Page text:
Black Friday marks the start of one of the busiest, and potentially profitable, trading periods of the year for retailers. But this year, as the sales launch once more, it’s impossible to ignore that customer service is under more pressure than it has been in a long time.
Consumer confidence has taken some big hits this year, from the ongoing cost of living crisis through to macroeconomic and geopolitical uncertainty. Coupled with the dramatic drop in customer satisfaction that we saw in our latest UK Customer Satisfaction Index, businesses have more reason than ever to focus on customer care.
This view was shared by Jeff Prestridge at the Mail this week, who called for a return of the core value of “real customer service”. His column was driven, in part, by the actions of Booths. The popular higher-end grocer operating in the North of England recently decided to remove self-service checkouts in all but two of its stores following feedback from customers.
The decision raised some eyebrows initially but seems to have been broadly welcomed by their most important stakeholder – their customers. This shouldn’t have come as a surprise; they made the decision after listening to their customer feedback. While of course this is not an approach that will work for all retailers or all customers, it is an example of a business listening to its customers and keeping its purpose and commitment to service at the heart of its decision-making.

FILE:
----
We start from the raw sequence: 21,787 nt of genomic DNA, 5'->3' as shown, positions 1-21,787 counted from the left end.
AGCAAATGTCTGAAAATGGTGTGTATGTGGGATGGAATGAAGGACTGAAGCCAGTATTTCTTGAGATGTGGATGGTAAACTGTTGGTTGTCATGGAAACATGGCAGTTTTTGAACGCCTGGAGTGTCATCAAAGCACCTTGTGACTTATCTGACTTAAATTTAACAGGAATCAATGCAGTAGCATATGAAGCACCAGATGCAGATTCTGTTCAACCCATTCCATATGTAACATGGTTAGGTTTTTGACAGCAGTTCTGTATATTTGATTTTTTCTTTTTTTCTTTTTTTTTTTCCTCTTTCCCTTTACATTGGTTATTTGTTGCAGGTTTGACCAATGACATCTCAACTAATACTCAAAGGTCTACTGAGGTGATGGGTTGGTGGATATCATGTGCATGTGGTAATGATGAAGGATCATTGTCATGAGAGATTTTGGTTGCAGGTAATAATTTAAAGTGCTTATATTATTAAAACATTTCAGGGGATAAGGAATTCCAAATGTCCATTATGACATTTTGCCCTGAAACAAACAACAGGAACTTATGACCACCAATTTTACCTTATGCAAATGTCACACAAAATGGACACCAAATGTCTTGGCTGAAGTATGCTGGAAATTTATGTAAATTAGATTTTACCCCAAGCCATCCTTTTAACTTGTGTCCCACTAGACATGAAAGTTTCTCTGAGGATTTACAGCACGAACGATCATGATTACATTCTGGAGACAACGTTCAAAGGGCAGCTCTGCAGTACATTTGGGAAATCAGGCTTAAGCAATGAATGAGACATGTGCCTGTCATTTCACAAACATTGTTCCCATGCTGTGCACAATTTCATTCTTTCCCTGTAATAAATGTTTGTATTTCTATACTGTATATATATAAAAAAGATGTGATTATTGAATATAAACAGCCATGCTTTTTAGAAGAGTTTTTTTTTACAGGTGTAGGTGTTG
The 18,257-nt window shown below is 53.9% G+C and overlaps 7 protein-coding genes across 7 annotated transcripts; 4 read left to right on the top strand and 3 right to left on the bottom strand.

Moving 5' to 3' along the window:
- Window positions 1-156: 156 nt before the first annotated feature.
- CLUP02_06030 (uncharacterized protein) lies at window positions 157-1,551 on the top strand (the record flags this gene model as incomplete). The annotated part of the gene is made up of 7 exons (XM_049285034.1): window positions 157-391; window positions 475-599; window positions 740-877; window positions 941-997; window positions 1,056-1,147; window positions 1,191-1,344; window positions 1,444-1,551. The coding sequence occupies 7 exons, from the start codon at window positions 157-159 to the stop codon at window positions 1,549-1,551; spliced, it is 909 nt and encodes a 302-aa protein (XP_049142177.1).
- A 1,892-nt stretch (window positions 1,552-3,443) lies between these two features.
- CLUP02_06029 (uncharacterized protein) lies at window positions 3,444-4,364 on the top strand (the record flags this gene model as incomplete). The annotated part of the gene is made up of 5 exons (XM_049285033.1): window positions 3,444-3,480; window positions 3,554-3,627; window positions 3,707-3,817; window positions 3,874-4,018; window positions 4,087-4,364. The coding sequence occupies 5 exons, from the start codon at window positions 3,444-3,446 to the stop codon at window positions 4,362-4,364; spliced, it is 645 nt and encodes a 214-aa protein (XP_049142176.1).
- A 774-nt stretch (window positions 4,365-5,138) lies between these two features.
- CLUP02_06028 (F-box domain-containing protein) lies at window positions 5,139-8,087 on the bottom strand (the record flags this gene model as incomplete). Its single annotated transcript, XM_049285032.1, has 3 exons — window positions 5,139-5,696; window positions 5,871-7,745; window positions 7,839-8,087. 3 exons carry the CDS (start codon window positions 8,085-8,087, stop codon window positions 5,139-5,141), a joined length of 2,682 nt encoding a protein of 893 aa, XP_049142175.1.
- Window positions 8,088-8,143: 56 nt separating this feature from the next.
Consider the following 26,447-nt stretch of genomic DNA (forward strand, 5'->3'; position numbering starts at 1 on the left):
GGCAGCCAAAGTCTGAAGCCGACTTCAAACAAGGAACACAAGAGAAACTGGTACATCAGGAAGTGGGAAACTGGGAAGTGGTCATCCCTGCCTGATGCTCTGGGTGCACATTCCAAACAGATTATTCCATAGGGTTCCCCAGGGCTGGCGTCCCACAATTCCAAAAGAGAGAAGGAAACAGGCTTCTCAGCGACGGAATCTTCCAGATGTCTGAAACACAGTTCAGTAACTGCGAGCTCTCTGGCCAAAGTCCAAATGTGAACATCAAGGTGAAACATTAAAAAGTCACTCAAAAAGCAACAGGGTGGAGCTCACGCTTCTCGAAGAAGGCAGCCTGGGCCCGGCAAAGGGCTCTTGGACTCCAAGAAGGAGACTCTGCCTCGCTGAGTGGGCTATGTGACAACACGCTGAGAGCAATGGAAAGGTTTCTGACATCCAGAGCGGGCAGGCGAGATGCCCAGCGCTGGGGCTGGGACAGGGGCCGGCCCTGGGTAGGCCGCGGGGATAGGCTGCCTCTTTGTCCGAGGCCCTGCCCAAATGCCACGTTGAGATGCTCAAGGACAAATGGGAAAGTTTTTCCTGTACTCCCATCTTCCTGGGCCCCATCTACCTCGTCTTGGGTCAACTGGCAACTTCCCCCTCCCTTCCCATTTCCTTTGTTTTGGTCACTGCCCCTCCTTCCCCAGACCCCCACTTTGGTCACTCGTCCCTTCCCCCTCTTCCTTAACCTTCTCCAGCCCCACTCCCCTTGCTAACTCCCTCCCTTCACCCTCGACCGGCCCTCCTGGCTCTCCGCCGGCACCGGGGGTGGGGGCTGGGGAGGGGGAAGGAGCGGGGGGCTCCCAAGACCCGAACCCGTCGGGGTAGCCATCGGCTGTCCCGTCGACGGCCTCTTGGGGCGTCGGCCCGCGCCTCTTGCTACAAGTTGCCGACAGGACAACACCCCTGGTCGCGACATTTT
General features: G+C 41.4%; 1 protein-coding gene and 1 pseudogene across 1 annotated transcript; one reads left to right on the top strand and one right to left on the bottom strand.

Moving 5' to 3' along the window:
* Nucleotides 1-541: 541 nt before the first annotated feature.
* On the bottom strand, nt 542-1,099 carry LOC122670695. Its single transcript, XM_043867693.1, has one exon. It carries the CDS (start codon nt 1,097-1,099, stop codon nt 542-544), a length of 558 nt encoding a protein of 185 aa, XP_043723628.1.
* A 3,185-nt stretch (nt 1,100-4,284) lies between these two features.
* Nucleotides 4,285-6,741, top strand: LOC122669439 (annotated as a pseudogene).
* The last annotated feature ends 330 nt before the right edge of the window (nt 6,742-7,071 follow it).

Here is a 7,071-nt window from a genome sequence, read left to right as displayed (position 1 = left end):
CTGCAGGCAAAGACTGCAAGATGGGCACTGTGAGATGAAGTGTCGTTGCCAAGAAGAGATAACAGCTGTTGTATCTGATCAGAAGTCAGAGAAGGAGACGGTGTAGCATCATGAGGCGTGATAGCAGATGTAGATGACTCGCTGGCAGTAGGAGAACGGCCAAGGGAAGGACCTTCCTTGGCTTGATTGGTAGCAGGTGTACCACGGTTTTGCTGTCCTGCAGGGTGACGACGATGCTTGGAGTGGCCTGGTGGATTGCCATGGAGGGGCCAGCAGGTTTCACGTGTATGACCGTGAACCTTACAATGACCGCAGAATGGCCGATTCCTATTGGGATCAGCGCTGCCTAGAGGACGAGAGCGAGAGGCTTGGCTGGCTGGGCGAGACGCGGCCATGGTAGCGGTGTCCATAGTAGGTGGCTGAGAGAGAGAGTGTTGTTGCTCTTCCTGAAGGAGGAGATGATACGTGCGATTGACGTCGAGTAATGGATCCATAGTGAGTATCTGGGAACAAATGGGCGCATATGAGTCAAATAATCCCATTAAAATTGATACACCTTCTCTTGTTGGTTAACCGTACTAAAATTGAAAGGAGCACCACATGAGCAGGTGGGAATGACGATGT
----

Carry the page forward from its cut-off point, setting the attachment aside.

Technology is a tool rather than a solution
Again, while the decision to strip out self-service checkouts may be right for Booths, it shouldn’t be taken as a sign that technology cannot be utilised to improve the customer experience. What it does demonstrate is the need for a blended approach. We still see, and perhaps even more now, that customers still place a high value on quality and focused human interaction – particularly in complex, busy, or stressful situations when things go wrong.
This is backed up by our research, which demonstrates the need for an intelligent approach to the rollout of technology, especially when used at the point of customer interface. Unfortunately, many organisations are still overestimating their ability or capacity to integrate data, systems, and processes to deliver seamless, efficient and satisfying customer experiences. Where technology can offer greater opportunities, is in helping to understand the customer journey.
As we look ahead to the next UKCSI in January 2024, we will also be looking at consumer attitudes to AI and how tech integration can help or hinder the delivery of great service. As I’ve said before, technology is just one tool in an organisation’s arsenal – and if businesses are not getting the basics right, they won’t maximise the benefits it offers.
Independent customer feedback is critical for businesses
With customer satisfaction falling at its fastest rate since the 2008 financial crash, businesses in retail and beyond would do well to be in listening mode this festive season.
We are seeing a more discerning and considered customer today. And a healthy amount of cynicism is emerging regarding how genuine some deals on offer really are around this coming week of mark-downs.
The focus should be on turning this short-term event into a long-term return on investment – for both the high street and online. Offering a differentiating customer experience, that customers will want to engage with time and time again, is crucial. Those who don’t listen to their customers are likely to see them start voting with their wallets and feet – not just on Black Friday, but in the long run.